Can a warden – or MRC – create jobs? Really?

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Dispatches from the 148 by Fred Ryan

The MRC is not hiring many folks and not itself starting many businesses – so how can politicians “create jobs”?  How do we separate these ghost promises into the real and the unreal?

Dispatches from the 148 by Fred Ryan

The MRC is not hiring many folks and not itself starting many businesses – so how can politicians “create jobs”?  How do we separate these ghost promises into the real and the unreal?
First, much of the MRC’s energies – in economic development – do focus on searching out and applying for/promoting subsidies and grants. Many a farm, business and service has been helped by improvement grants.  However, many “grants” are in effect the annual operating costs for public services, delivered by government. Those are bills to pay, not grants.
Grants clearly merit our MRC’s  attention – but only proportionate to their historical long-run results.
Two: Pontiac’s economy may be private enterprise-driven, but we depend
principally on institutional players – health system, government offices, schools – plus many large retailers, also run from outside (taking their profits outside) – all
creating jobs and injecting salaries into our local economy.
Our base, so our myth goes, is small business. While this might be true in areas of heavy consumer concentration, where most businesses can attract a market, here, it’s hard to concentrate an audience for anything.
Ask candidates promising jobs to give us numbers: local spending inside and out; local income sources, inside and out of the MRC?      
Three: sources of financing for small business are crucial. The old SOLIDE
was bankrolled by unions, of all people. Unions across Quebec loaned money to local businesses to expand, as long as they created jobs. What a concept! Unions want to soak up what’s extra in the labour market, to tighten the market, and we all benefit. There are other such organizations.  Ask the candidates what they know of these non-conventional sources of finance and how they plan to attract them (without setting up another office in the MRC!)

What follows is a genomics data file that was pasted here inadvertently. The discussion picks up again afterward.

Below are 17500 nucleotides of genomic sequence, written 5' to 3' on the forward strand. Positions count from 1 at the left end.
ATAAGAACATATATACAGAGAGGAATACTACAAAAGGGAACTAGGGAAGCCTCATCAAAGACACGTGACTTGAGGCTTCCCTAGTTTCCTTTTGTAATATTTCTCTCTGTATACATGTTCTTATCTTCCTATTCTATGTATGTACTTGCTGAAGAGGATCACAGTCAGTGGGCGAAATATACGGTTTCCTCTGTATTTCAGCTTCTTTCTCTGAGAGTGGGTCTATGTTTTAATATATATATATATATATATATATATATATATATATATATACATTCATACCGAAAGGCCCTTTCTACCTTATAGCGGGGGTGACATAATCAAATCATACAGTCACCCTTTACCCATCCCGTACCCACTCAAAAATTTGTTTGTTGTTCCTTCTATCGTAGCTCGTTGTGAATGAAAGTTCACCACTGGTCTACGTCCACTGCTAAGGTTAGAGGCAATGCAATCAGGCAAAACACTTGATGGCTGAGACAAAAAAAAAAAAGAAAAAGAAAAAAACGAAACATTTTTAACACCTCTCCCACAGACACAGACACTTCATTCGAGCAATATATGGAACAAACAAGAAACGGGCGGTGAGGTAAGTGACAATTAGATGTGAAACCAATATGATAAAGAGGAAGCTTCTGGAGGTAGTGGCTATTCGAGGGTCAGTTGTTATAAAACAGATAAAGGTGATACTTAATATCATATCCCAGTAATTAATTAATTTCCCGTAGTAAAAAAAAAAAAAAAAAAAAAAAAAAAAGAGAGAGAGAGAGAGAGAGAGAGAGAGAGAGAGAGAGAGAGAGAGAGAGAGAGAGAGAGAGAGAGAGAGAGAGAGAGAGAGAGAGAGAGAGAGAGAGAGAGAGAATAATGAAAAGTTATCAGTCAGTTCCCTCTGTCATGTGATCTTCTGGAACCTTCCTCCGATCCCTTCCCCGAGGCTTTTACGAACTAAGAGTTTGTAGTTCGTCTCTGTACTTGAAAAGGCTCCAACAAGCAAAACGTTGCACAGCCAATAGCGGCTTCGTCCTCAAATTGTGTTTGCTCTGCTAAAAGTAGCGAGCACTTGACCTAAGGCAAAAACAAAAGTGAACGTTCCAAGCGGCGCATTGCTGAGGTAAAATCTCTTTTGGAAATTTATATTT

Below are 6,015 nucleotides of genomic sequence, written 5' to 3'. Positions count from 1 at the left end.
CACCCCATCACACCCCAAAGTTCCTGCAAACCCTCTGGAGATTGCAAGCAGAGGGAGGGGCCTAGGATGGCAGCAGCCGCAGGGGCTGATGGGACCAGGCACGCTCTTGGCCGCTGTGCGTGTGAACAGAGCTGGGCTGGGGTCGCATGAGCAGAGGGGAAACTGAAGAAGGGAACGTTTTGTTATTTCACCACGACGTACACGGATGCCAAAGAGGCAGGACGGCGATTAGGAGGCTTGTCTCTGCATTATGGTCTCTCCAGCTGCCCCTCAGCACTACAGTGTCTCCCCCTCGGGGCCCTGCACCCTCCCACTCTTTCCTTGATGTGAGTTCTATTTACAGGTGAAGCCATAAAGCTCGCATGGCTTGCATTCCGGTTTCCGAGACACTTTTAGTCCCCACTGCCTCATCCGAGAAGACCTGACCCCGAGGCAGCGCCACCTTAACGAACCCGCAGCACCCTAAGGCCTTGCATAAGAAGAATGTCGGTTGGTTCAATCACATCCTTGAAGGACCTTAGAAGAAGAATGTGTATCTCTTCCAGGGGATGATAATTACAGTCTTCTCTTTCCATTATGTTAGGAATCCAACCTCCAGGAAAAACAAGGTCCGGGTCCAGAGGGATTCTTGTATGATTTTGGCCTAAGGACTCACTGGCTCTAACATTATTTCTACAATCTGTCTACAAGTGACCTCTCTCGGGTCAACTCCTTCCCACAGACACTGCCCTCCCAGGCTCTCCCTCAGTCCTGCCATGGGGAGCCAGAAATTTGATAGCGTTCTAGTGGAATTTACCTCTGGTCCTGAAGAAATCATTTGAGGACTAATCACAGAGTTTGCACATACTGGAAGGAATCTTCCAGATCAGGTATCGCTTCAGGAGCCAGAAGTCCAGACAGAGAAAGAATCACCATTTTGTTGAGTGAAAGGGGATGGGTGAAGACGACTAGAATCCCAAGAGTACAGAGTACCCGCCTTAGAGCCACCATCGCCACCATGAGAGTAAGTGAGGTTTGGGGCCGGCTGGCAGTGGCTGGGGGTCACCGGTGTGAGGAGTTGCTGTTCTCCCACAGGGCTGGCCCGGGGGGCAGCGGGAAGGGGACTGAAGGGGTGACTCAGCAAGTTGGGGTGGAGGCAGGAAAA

We do have a successful co-op in the Pontiac (it’s province-wide), and this
co-op is finance – best news!  The Caisse Pop, not convenient to everyone, is community managed; its profits are distributed locally. No other bank does this.
Agencies like the SADC are remarkably helpful. We have an Economic Swat Team, no less, at the MRC, thanks to our deputies, working together, as they must.
Asking a leader to shoulder this complex economy, and then expecting some stimulus from that, misses the point that it’s difficult to even figure what’s really going on in most economies, with so many complex and dynamic loops in operation simultaneously, with so many businesses competing for the same space and resources.
Such broad-based but focused questions will tell us which candidates are for
real. We can’t cash in promises; we have to know how well prepared these
candidates are for the tough job, in real-time Pontiac. 
Then, there are very specific issues, some big, some local. (More to come in the next edition . . .) Here we usually get non-answers, not promises.
We can’t afford non-answers on issues that will determine or even degrade our future for generations. There are many: the thousand-year Chalk River radioactive dump, roads in the TNO, changing the Cyclo-park trail’s usage, donating the Portage stone school to the Artists Association, internet services, keeping timber inside the Pontiac, and how about adding our municipal voice to protect supply-
management in the NAFTA re-negotiation? Political-party hotshots will tell us
we small-timers can’t get involved in such big issues (Chalk River, timber, NAFTA), but this is our livelihood, and we have no team of deputies pulling for us.
Each of us needs our own list of issues, to use face-to-face and to keep score.